Few films have me gasping at every turn, and even fewer make me question life and the thin line between reality and fiction itself, which is exactly what Tom Ford’s new cinematic venture did to me.
Granted, Nocturnal Animals is not for everyone. From its bizarre intro scene to the very end of the story, this adaptation of Austin Wright’s Tony and Susan has to grow on you, and if by the end of the first act it’s not keeping you on the edge of your seat like it happened to me, then this is not for you.
The story begins when Susan, a successful art gallery owner with a handsome-yet-cheating husband, receives a package from her first husband, Edward, containing his first novel, which he has dedicated to her. From this point onwards, the film divides what’s real and what’s not in a very subtle way that makes the stories not parallel, but intertwined. Ford’s script manages to show us slowly that the plot of Nocturnal Animals (the novel) is a representation of what happened to Susan and Edward 19 years earlier, when their marriage collapsed and then she cheated on him with the cheating handsome man, leading to a plot twist reveal that had me feeling so sorry for Edward -Jake Gyllenhaal’s eyes, like Amy Adams’s, can convey a sadness that few thespians these days manage to express without words.
Of course, without spoiling the film, Edward’s novel is his own way of getting revenge at his unsupportive ex-wife for all the calamities he suffered when they were young and in love, but beyond that, this is a thrilling film in which what we are shown rather than what we are told elevates it to one of the finest of the year. Even the supporting characters have an emotional depth to them that you could usually only find in a long-format HBO miniseries, not in a two-hour feature film. From Michael Shannon to Aaron Taylor-Johnson (whom I never thought I’d find disgusting in a movie) to Isla Fisher (great choice to play fictional Amy Adams, I always thought they looked similar) to even Laura Linney in a superb one-scene role, they all stand out on their own.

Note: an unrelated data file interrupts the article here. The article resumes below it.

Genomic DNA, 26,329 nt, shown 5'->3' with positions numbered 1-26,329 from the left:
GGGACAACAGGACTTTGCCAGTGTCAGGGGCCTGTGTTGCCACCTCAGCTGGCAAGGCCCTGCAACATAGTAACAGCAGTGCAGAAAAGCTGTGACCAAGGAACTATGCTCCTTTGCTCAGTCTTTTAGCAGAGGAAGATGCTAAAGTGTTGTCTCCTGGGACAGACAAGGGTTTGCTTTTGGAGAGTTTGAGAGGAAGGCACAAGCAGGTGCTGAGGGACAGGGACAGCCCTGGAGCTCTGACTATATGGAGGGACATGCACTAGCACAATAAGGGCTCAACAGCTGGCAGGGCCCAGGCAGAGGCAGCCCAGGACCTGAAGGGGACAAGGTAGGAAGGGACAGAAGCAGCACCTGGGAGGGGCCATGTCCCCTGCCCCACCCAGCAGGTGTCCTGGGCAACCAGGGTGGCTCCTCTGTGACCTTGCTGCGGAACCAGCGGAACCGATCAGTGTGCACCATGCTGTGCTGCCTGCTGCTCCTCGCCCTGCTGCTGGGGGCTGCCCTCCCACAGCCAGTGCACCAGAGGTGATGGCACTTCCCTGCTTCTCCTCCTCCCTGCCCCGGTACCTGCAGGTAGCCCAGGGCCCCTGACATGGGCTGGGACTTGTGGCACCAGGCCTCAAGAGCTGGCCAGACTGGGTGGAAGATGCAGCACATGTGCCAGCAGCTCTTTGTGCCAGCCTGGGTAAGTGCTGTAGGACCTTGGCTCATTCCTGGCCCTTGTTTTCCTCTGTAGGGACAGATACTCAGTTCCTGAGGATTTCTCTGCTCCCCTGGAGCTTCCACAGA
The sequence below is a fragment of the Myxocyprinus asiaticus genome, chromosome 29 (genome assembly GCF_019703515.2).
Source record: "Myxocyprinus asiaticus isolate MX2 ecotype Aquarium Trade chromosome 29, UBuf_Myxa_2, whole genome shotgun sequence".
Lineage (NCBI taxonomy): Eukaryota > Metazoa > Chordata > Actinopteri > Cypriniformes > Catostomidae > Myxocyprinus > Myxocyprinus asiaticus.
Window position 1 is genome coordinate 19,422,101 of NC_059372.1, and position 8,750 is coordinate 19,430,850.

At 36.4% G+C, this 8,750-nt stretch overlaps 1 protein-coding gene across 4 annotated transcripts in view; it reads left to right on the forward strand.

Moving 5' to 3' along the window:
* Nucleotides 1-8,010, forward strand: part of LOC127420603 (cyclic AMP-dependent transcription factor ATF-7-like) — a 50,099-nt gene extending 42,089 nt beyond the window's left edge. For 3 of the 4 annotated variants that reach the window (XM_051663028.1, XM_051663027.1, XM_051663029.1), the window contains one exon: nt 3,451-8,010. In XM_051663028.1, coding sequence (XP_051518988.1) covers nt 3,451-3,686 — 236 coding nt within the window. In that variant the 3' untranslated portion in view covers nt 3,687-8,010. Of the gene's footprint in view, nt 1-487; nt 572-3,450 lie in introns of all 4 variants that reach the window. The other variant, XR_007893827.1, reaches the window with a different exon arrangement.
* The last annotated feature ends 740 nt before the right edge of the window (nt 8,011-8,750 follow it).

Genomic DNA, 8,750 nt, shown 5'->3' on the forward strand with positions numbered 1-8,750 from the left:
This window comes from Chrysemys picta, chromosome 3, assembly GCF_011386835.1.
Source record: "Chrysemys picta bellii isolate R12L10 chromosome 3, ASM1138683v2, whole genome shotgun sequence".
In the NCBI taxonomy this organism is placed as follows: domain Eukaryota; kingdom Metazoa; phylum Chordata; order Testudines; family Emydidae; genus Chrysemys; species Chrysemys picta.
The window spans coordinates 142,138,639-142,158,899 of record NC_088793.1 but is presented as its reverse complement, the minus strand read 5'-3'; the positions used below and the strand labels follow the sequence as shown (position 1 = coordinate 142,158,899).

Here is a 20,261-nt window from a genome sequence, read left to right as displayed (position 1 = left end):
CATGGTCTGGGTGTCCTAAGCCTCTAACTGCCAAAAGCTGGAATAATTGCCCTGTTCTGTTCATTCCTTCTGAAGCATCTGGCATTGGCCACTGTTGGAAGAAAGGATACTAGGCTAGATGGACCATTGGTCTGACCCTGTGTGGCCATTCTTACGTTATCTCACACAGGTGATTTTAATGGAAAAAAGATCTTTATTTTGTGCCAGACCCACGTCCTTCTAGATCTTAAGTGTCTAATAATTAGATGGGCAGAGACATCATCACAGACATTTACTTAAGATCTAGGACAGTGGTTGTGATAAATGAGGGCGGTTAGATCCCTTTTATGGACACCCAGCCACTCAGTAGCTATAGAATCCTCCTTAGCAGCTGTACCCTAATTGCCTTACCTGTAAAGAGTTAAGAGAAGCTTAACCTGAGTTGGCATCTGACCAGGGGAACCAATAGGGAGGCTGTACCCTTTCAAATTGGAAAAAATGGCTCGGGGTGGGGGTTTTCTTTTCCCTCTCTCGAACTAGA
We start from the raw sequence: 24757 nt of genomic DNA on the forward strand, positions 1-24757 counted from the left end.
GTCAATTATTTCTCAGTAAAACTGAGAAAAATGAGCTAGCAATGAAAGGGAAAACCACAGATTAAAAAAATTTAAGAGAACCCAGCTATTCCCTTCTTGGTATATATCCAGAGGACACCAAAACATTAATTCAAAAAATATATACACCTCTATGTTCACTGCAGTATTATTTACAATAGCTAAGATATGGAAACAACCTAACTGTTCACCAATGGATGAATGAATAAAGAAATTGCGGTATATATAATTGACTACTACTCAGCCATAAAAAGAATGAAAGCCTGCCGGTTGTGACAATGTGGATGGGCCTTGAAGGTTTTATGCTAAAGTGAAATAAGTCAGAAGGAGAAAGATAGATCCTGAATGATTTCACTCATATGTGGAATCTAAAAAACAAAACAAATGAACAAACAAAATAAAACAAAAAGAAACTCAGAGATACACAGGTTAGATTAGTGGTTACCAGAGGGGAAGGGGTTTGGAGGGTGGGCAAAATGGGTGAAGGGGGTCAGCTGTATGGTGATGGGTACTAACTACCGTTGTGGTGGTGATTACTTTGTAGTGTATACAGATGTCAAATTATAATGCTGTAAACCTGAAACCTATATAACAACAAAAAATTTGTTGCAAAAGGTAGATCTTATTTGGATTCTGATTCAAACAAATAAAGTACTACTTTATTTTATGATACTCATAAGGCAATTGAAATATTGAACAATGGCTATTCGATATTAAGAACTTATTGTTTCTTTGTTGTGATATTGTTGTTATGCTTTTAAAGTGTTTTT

Although of course, it is Adams and Gyllenhaal who carry the weight on their shoulders. Why Adams still doesn’t have an Oscar is beyond me (let’s hope this and Arrival will help this year), and it is breathtaking to see how Gyllenhaal can so easily, in the same film, portray a naive 20-year-old and a broken man in his forties without making any of them seem forced.
Don’t judge the movie by its very beginning. Stay a bit longer and be thrilled by exhilarating storytelling.